A recent systematic review, published in the journal of Transcultural Psychiatry, investigates the perceptions of traditional healers and biomedical practitioners on collaborative mental health practices. The study focuses on mental health care in low and middle-income countries, where the vast majority of individuals with ‘severe mental illness’ are untreated by Western psychiatric approaches. The results of the study suggest that while each view has differing beliefs about the cause of ‘mental distress’ this difference does not impact an apparent willingness to work in collaboration. Instead, the primary barrier seems to be the limited infrastructure in place to facilitate collaborative practices.
“This paper demonstrates that, contrary to historical belief, biomedical and traditional healthcare systems are not entirely incompatible and that, when faced with a lack of resources, both biomedical and traditional practitioners have expressed a willingness to work together to provide a holistic service that reflects patient behavior, preference, and beliefs, with a shared common goal of improving patient outcomes,” write the authors, Bethany Green and Erminia Colucci from East London NHS Foundation Trust and Middlesex University, London.
The World Health Organization (WHO) has proposed that efforts to expand biomedical treatment globally should work closely with traditional or indigenous healing methods. While collaboration may pose complex challenges, it could serve as a significant improvement to the current climate of low or no access to care.
“The relationship between biomedical and indigenous forms of care has historically been tense, characterized by a belief that the two systems would not be able to work together due to their diametrically different understandings of ‘mental illness’.”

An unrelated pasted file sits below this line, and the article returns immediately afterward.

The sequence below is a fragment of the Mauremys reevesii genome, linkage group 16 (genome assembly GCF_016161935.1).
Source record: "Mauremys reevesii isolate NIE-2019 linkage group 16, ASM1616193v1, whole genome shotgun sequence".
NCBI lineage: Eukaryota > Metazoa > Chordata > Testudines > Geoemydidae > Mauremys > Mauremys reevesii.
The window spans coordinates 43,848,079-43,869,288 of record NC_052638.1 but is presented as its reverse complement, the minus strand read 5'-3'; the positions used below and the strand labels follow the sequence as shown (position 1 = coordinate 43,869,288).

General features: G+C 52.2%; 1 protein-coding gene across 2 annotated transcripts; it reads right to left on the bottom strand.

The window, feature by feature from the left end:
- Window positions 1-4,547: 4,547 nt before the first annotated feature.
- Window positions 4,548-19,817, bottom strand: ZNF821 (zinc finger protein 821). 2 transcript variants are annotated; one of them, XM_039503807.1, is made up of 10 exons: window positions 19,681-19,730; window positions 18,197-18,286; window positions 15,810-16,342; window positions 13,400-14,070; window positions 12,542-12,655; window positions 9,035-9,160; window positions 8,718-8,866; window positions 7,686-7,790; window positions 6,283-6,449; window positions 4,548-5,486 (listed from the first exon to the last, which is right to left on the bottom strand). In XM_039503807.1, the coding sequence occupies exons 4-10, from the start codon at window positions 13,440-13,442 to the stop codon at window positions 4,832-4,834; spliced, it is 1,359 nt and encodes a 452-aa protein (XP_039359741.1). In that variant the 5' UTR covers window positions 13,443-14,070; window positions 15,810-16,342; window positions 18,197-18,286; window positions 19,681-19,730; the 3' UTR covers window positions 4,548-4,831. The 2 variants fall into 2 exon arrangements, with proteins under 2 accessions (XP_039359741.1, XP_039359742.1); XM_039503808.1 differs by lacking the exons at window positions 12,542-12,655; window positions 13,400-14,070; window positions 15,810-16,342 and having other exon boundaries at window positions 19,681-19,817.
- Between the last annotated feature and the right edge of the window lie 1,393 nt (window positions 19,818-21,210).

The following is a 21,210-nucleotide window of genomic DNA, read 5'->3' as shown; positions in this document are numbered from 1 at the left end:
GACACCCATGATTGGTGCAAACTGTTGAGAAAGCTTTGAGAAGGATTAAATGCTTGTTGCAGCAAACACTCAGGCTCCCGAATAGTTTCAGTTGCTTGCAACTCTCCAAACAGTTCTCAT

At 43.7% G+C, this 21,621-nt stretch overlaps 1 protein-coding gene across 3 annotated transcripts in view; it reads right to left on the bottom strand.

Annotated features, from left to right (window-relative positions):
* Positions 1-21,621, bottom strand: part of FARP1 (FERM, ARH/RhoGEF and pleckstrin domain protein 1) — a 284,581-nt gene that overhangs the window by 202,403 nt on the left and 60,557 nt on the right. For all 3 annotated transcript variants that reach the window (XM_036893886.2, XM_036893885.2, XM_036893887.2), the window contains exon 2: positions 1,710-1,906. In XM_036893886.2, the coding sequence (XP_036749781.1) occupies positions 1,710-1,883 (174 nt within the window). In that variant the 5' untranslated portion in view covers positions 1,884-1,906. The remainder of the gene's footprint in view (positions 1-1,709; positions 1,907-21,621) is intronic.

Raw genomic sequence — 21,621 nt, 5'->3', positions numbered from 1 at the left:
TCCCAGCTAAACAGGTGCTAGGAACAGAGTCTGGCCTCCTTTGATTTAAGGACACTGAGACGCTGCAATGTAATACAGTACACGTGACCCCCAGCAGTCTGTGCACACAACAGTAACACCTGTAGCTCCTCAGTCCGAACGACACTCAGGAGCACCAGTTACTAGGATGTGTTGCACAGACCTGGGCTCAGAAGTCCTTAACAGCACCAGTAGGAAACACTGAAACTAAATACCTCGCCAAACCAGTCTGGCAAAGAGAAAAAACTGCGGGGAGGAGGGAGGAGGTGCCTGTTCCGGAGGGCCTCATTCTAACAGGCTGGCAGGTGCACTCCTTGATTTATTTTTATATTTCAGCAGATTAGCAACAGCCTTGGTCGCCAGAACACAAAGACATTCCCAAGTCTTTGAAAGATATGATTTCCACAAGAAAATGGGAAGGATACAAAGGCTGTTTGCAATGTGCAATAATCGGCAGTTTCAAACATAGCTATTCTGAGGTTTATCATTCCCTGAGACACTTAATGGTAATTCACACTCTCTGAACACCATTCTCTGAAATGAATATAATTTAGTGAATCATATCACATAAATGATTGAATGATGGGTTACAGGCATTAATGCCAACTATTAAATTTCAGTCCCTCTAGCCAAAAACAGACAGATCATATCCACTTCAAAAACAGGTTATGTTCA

Acknowledging the ever-present reality of ethnocentric ideologies colonizing indigenous practices, the researchers highlight potential difficulties of the move toward collaboration.
“Some argue that the idea of ‘allowing’ traditional healers to practice in their native country is steeped in complex colonial rhetoric,” Green and Colucci write. “Similar criticism has been addressed to the body of global mental health research that emphasizes ‘scaling up’ services or ‘increasing mental health literacy,’ a concept that generally translates as being ‘literate in a medico-scientific system of knowledge.'”
“On the other hand, romanticizing traditional healing and delegitimizing of psychiatric treatments, many of which have significant benefits for those struggling with ‘mental illness,’ is problematic.”
Instead, a more nuanced approach, acknowledging the pitfalls of either one becoming dominant, is advised. “This paradox was summed up by the WHO, which stated that the body of work surrounding traditional healing is underlined by ‘uncritical enthusiasm or uninformed skepticism.'”
The current qualitative study aims to systematically review the literature to learn more about the perceptions of both professionals: indigenous and biomedical. Such a review can highlight current barriers to collaboration and lay the groundwork for future studies.